“Just tell me it’s not Joshua. Please tell me. Tell me it’s not Joshua…”
“Ms. Coogan, I hate to tell you this over the phone…”
And I knew. I knew what he was about to say when he said those words. I have been on the other side as a nurse breaking the news, and I knew that the next words out of his mouth would be that it was Joshua, and that he was not alive.
I threw the phone down and began screaming. Crying, yelling. Screaming.
On Sept. 9, 2012, Linda Coogan and her husband, Danny, were in New York City as part of a business trip while she was a nurse working with a hospital auditing team. The 9/11 Memorial & Museum had just opened, and Linda sobbed out loud as she looked at the countless photos of lives that had been senselessly taken in the terrorist attacks. A true empath, she was no stranger to tragedy. Her older brother had died of a drug overdose, her uncle had been murdered during the Civil Rights Movement, and she had survived childhood sexual abuse and physical abuse in her first marriage. She was a survivor, a warrior.
But tragedy lay ahead, too.
When Calamity Came
That night when Linda and Danny were in their hotel room getting ready for dinner, she got the phone call no parent ever wants to receive.
Her older son Matthew Smith was saying someone had called him and said three people were killed at their home. She hung up the phone and searched for the number for the Pelham Police Department. “Tell me it wasn’t Joshua,” she pleaded, knowing her younger son had been at their house. And then she got a call back. “Ms. Coogan, I hate to have to tell you this on the phone…” a voice said. “This is all I heard and knew it was Joshua,” she says. “When I found out, I could do nothing but scream out loud. You just can’t imagine. It completely changed my life.”
That night Joshua, 22, had watched the University of Alabama football game on the big screen at his family’s home with friends. He had just started his first job at Charter Cable after attending Shelton State Community College. His future was wide open. But hours later, Josh and his friends Casey Cumberland, 22, and Simeon Gilmore, 19, were shot with a .45-caliber Glock as part of a burglary attempt at the home. Joshua had died from a single gunshot to his head as he lay sleeping on the living room couch.
Now Linda is telling the raw, compelling story of her journey through grief and forgiveness in a new memoir that will be published this fall, The Impact Statement: Reinvesting in Life After Experiencing Your Worst Nightmare. (The opening lines of this article are an excerpt from it.)
After two years of trials and investigations, on Oct. 20, 2014, Jon Ingram Staggs was found guilty of five counts of capital murder. After the verdict, District Attorney Jill Lee, one of the prosecuting attorneys on the case, gathered all three of the victims’ families and told them that the defense attorney said Staggs would give up his right to appeal if he could get life in prison in lieu of the death penalty.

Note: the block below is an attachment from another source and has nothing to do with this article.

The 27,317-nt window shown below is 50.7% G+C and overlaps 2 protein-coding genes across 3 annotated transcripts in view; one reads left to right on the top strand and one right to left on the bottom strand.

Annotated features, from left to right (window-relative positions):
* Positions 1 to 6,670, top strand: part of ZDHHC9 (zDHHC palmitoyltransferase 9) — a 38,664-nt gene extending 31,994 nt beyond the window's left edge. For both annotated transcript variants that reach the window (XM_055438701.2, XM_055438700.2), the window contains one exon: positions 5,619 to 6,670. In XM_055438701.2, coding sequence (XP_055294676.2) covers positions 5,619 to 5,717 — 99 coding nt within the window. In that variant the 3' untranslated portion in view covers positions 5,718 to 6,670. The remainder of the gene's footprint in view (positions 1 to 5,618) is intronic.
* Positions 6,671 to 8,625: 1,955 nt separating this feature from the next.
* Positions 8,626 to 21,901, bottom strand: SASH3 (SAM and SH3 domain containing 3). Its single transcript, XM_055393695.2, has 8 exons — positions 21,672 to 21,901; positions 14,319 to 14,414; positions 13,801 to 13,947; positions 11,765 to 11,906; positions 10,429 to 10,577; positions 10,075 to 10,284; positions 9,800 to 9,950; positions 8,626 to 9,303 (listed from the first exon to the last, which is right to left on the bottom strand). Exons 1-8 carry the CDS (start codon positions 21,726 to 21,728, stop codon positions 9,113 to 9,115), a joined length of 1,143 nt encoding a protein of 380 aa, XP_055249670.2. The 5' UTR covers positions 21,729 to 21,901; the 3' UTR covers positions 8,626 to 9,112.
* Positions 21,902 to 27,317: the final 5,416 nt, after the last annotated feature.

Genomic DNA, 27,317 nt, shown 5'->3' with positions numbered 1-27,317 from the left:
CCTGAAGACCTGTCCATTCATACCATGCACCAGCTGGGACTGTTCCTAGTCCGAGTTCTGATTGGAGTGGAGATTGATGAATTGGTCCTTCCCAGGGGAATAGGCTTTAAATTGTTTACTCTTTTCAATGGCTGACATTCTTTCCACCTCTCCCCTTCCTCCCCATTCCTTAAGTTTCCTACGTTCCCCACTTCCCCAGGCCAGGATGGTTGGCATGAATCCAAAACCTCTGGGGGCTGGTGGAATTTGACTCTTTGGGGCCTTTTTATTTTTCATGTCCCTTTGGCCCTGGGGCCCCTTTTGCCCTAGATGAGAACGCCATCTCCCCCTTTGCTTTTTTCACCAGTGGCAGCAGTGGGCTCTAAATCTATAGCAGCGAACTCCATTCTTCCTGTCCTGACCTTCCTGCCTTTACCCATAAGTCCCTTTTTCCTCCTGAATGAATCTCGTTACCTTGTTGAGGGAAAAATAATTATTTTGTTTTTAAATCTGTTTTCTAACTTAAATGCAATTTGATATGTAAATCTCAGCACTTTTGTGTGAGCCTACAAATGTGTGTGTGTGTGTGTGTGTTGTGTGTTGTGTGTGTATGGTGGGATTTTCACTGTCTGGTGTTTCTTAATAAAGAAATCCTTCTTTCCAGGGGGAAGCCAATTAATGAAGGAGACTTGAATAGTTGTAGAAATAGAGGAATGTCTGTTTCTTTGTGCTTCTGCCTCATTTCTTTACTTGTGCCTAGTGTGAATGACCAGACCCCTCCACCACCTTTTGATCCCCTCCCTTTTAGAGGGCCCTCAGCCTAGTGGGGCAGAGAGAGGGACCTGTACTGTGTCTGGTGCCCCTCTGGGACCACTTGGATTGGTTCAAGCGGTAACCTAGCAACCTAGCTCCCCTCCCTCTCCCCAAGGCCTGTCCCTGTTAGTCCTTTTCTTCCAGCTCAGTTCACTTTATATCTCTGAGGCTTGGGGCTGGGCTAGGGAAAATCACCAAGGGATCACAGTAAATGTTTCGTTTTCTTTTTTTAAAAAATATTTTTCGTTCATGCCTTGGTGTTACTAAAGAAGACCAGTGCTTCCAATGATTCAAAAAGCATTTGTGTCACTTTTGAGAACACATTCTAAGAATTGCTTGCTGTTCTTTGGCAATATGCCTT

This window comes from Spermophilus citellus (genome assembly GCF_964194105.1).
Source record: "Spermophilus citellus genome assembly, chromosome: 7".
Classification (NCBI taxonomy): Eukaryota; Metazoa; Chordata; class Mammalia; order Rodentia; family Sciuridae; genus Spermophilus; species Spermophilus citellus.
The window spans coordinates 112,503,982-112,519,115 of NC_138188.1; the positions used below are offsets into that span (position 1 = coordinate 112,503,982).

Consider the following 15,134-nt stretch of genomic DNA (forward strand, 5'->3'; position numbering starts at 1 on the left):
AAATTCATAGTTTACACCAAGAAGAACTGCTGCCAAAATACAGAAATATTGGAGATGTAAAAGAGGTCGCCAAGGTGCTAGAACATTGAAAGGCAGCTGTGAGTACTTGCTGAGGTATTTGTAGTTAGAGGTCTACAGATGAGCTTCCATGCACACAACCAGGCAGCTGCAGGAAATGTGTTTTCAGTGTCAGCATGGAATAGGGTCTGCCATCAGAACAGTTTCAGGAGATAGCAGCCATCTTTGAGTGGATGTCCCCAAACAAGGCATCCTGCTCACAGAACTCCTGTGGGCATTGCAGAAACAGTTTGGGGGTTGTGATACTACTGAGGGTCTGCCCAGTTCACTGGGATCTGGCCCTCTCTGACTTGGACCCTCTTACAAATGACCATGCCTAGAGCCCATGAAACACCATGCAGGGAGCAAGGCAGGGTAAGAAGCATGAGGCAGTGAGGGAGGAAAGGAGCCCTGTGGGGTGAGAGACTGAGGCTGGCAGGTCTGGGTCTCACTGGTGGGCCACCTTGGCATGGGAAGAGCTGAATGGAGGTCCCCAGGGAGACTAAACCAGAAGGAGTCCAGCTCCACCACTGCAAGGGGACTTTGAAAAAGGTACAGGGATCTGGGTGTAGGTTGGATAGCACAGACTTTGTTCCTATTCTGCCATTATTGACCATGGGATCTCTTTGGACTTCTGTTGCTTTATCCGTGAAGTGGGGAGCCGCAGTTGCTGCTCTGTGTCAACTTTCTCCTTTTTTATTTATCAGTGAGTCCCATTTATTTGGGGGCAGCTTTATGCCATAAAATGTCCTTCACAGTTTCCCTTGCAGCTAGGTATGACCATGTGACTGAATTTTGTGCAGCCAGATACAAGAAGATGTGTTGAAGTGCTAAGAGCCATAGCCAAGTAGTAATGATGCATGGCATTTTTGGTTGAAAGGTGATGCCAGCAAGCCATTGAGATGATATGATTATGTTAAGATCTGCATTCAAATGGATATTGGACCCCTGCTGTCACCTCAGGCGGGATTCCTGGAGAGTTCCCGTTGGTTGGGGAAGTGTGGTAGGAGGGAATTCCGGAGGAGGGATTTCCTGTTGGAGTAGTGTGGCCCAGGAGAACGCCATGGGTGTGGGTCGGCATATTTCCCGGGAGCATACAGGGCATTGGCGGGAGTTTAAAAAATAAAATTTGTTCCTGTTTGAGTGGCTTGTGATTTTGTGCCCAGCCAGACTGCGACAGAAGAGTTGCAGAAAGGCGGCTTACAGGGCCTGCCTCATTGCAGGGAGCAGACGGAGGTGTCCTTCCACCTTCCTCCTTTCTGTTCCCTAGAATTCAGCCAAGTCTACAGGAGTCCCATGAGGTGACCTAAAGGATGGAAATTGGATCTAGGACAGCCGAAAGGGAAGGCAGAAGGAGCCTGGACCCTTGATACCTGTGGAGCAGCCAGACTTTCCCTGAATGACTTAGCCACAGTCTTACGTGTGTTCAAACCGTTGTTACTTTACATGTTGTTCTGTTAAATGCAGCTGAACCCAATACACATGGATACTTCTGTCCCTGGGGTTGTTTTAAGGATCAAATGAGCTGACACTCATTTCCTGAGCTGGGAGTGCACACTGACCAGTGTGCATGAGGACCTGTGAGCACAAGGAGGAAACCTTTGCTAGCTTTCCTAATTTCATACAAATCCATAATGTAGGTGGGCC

“I stood up and said, ‘Thank you, God,’” Linda says. “I just thought, ‘What a beautiful thing God has done!’ I don’t believe in the death penalty, but I don’t know that I would have fought it. But I think it’s something that would have bothered me.”
In that moment Linda’s family asked if they could share their impact statement. Back in the courtroom, Staggs said his piece, but Linda and the other families never got the chance. In the end, Staggs was sentenced to life in prison without parole.
When her sons were children, Linda would often place her hand on their chests when they fell asleep at night and feel their hearts beating, their chests and tummies moving ever so slightly up and down.
At Joshua’s wake, she did this one last time. “When I touched his body, I felt that peace that surpasses all understanding,” she says. “I stepped into heaven just for a moment. I tell people that a piece of my DNA went to heaven that day.”
With the help of her husband, she began taking life one minute at a time, from the moment she decided to lift her head off her pillow each morning. Her Christian faith, grief counseling and members of her church family at Riverchase Presbyterian Church also helped carry her through her worst nightmare.
Soon she’d become unstoppable as a survivor and warrior. In 2015, she and her older son, Matthew Smith, started Alaquest Collaborative on Education, a nonprofit organization that teaches non-violent conflict resolution to children in local schools. Now living part-time in Eufaula, she also works as a health and wellness coach and teaches tai chi to senior citizens. She also posts her thoughts and experiences related to grief, forgiveness, prayer and finding peace on her blog, Joshua’s Pearls.
“I remember one young lady talking to me about forgiveness, and I once again began to cry uncontrollably,” she writes on the blog. “It is hard to even type the word forgive. I told someone yesterday that I HATE that word. Now I am asking myself why.” She goes on to quote Matthew 18:21-22: “Then Peter came and said to Him, ‘Lord, how often shall my brother sin against me and I forgive him? Up to seven times?’ Jesus said to him, ‘I do not say to you, up to seven times, but up to 70 times seven.’”
Linda firmly believes that what was meant for evil can be used for good. “The pain of a traumatic loss can seem unbearable and much harder to work through,” she writes. “I am reminded of how an oyster makes a pearl. The irritation of a grain of sand triggers a release of a substance that surrounds the sand eventually turning it into a pearl. Take the pain of your loss and turn it into a beautiful pearl.”